The Commissioner’s approach to GST and
Real Property Transactions
The effect of GST on real property transactions has been the subject of significant confusion within the property sector. This paper looks at how the Commissioner has generally tried to resolve these issues in a pragmatic and commercially realistic manner and outlines some further issues which will hopefully be resolved in a similar manner.
Since the goods and services tax (GST) bill was introduced into the House of Representatives on 2 December 1998, there has been widespread confusion as to the effect of GST on the sale of real property. Much of this confusion stems from two factors. First, the concessional treatment given to dealings in certain types of residential property. Second, the inherent difficulty in drafting rules which, while designed to deal with general commercial transactions, can also cater for the special nature of real property transactions.
The purpose of this paper is to look at how, if at all, the Commissioner has clarified the position of the Australian Taxation Office (ATO) in respect of the following issues:
(a) Is an unconditional contract for the sale of land an ‘invoice’ for the purpose of attributing GST?
(b) How are deposits treated?
(c) What is the relationship between the margin scheme and mortgagee sales?
While some of these issues are yet to be addressed, the Commissioner has endeavoured to resolve a number of real property issues by the release of public rulings and other publications. As a general rule, the approach taken by the Commissioner has been pragmatic and where required, has involved a departure from a literal interpretation of the legislation in an attempt to arrive at a more realistic and commercially satisfying solution. It is hoped that the Commissioner will continue to apply this approach to those issues still awaiting attention.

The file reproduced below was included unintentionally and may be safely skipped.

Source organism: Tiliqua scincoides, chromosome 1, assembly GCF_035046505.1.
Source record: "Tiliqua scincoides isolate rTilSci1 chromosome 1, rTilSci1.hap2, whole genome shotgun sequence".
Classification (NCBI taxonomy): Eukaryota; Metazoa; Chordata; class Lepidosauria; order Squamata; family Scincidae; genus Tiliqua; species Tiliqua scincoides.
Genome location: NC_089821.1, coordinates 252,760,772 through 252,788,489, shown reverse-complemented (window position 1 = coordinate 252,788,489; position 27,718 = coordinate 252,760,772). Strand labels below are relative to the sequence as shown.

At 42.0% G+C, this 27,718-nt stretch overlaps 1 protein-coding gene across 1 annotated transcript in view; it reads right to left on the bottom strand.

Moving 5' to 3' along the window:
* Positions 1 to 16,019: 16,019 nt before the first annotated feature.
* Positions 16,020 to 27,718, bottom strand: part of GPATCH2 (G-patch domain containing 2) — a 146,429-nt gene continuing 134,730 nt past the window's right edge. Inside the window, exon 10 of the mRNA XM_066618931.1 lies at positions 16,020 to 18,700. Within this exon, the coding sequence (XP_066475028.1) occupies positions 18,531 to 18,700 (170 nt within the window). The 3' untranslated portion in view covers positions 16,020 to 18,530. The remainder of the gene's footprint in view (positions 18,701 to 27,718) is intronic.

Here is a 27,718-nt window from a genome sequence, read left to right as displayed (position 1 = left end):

Is an unconditional contract for the sale of land an ‘invoice’?
For those enterprises that account for GST on an accruals basis, the liability to pay GST arises in the tax period in which the enterprise receives any part of the consideration or issues an invoice, whichever is the earlier.1 Accordingly, whether a document issued by a supplier is regarded as an invoice may often be of critical significance.
An invoice is defined in the GST Act as ‘a document notifying an obligation to make a payment’.2 ‘Invoice’ is similarly defined in New Zealand and the view of the New Zealand Inland Revenue Department (IRD) is that an unconditional contract for the sale of land can constitute an invoice. On this view, the execution of an unconditional contract of sale could trigger the vendor’s GST liability in the tax period in which execution took place, notwithstanding that settlement may not take place until a subsequent tax period. This would require a vendor to remit the GST payable on the whole purchase price notwithstanding that the vendor was yet to receive the balance of the purchase money.
In GST Ruling GSTR 2000/28 the Commissioner declined to follow the view of the IRD. The ruling states that a standard contract for the sale of land will not be regarded an invoice for GST purposes. Accordingly, the execution of such a contract will not trigger GST liability in the tax period in which execution of the contract takes place. Rather, GST will be attributed in the tax period in which settlement takes place.3
The approach taken by the Commissioner is a pragmatic one and provides a commercially satisfactory solution to a potentially difficult issue which could have had significant cash flow implications for vendors.